And all of that is easily transparent to the Ukrainians, and they shared all of that with journalists – so that yeah, it’s not unpredictable. It is shocking how incompetent they are. But it was to be expected, because it’s a reflection of 23 years of corrupt government.

How is Bellingcat helping Ukraine?

WHAT MATTERS: How has your operation changed as a result of the war?

GROZEV: We had to make a very hard choice … what is the best impact we can do with our skill set in this war? And we could go in the direction of battling misinformation or counting casualties among the armies on both sides.

But we thought that the best impact will be just to log and archive human rights violations and war crimes in real time, because we have developed the method to do this in a way that preserves this evidence for court use. For judicial use. And we were afraid that every day missed or delayed would mean that a lot of this data will disappear.

So that’s what we’re doing – 95% of what Bellingcat does is just archive, log, verify data and make it available to anyone who wants to prosecute these crimes.

Where should war crimes be prosecuted?

WHAT MATTERS: Ukraine is obviously a government under siege. The International Criminal Court is a flawed institution. What do you think would be the best place to prosecute war criminals?

GROZEV: I think, for one, it should be a global tribunal of sorts, and the principle of universal jurisdiction allows almost any country to prosecute crimes against humanity regardless of where they happen.

I’m very hopeful. I was in The Hague (on Wednesday), and I witnessed 18 different countries come together to consider creating a Joint Investigation Group. Each of them has a separate criminal case against the invader in this case, and each of them has the mandate to prosecute, under their own national jurisdiction, war crimes and crimes against humanity conducted in Ukraine. But they’re coming together and saying let’s do it together. And I think this is the best for them.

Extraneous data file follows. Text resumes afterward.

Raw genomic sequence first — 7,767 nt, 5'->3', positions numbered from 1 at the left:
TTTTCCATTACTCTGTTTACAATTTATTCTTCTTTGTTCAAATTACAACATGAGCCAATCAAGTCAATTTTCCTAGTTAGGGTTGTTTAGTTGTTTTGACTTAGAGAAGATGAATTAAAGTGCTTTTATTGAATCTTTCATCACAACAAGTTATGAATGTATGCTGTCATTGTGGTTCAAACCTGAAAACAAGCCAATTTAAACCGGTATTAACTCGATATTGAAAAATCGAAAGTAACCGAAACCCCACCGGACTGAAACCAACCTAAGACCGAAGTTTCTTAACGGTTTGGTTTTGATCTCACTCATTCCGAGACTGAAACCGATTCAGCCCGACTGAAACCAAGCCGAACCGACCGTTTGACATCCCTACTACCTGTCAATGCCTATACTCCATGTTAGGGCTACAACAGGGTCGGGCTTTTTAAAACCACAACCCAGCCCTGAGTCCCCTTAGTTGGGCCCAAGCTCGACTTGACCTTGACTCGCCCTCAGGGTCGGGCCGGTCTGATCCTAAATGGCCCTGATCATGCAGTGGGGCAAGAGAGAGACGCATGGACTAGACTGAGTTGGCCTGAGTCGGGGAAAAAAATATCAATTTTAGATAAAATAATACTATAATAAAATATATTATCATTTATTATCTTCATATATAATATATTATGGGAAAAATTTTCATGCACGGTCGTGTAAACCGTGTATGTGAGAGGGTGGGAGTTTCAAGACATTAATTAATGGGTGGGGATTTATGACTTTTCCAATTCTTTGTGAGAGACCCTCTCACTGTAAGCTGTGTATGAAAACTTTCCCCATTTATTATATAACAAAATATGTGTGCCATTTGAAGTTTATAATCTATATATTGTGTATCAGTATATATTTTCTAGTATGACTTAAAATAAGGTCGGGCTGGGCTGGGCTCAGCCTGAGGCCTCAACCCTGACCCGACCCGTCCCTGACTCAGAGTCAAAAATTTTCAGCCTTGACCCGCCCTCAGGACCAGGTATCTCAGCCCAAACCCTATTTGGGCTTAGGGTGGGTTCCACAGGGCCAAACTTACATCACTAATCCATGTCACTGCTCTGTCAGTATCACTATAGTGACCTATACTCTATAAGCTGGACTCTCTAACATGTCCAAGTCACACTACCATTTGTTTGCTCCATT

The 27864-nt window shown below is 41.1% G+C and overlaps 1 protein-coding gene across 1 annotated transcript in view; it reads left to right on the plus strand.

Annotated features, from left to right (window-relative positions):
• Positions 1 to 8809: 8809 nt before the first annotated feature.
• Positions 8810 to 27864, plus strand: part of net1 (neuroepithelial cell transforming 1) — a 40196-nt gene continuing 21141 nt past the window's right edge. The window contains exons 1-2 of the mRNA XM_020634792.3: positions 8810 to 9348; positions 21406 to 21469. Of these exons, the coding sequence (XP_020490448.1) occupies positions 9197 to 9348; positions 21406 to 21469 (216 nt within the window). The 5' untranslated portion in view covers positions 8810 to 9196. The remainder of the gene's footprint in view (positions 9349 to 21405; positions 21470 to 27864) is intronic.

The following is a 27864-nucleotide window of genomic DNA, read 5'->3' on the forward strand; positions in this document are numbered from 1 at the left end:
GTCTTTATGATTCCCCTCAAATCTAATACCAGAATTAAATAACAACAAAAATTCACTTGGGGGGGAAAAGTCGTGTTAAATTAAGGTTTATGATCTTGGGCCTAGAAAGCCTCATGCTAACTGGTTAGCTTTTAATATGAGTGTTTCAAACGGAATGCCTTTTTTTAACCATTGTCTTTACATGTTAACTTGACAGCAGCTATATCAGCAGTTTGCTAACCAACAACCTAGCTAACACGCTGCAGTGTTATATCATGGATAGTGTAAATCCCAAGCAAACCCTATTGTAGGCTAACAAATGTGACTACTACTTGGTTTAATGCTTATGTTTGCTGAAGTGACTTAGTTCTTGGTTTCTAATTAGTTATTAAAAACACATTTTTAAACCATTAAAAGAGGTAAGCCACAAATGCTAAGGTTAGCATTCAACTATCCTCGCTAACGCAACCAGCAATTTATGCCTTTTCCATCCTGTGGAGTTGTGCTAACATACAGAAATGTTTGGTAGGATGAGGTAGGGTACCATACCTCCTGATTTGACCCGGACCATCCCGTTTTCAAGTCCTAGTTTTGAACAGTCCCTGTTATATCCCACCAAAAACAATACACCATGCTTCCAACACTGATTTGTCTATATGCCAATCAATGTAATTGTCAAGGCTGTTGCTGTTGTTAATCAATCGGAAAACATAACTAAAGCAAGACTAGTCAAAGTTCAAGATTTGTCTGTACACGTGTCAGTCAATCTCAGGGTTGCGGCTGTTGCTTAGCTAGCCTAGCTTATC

How could Putin be overthrown?

WHAT MATTERS: It seems the real solution to all of this is for Putin to be overthrown. You’ve worked on many of these cases. Navalny is in prison. There are the Vladimir Kara-Murza poisonings. He recently returned to Russia and was put in jail. Is there anything that gives you optimism that your investigations or the isolation of Russia because of its invasion of Ukraine is piercing into the larger Russian consciousness?

GROZEV: I think there are two impacts that give me hope, optimism.

One is that especially after the Navalny investigation and the Kara-Murza investigation, a lot of Russians – who didn’t know which side is the good guys and which side of the political spectrum is the bad guys – have figured it out. And they decided, OK, Navalny, Kara-Murza, they were honest, and they were efficient enough to be targeted by Putin. And Putin was running a machine, that killing machine that can one day turn against me as well.

I think that awareness of clarity became widespread – I wouldn’t say universal, but widespread – about a year ago. But then Putin, of course, had to clamp down with more and more restrictions on freedom of speech, and he had to start the war.

This means that he has caused the whole of society – including his elite, including his oligarchs – to pay a price that he can in no way reimburse them for.

And I really think that as much as I would like for the people in the street to overthrow Putin, it’s most likely going to be the elite who is unhappy with the cost he has imposed on them that will do that.

How does a spy hunter hide his data? He doesn’t.

WHAT MATTERS: One last question that is not really related to any of this, but I’m just kind of interested. You have done these investigations tracing people’s openly accessible information. How do you treat your own information? Are you very guarded with your online footprint?

GROZEV: Well, I just try to have nothing to hide because I know that given enough effort and enough funding, and the Russians will allocate all the funding that is needed to get something compromising on Bellingcat … so I don’t even try.

There’s also what they call the “hunter’s syndrome.” All these spies, they think they’re untouchable and they don’t hide their data in the way that they expect others to hide it, and it’s a bit similar with us.

We just think that we’re untouchable. I think it’s a lost cause to try to hide it, and therefore I’m not going to change a phone every day. And yeah, I’m sure they know where I’m at right now and that we’re talking – but that’s fine.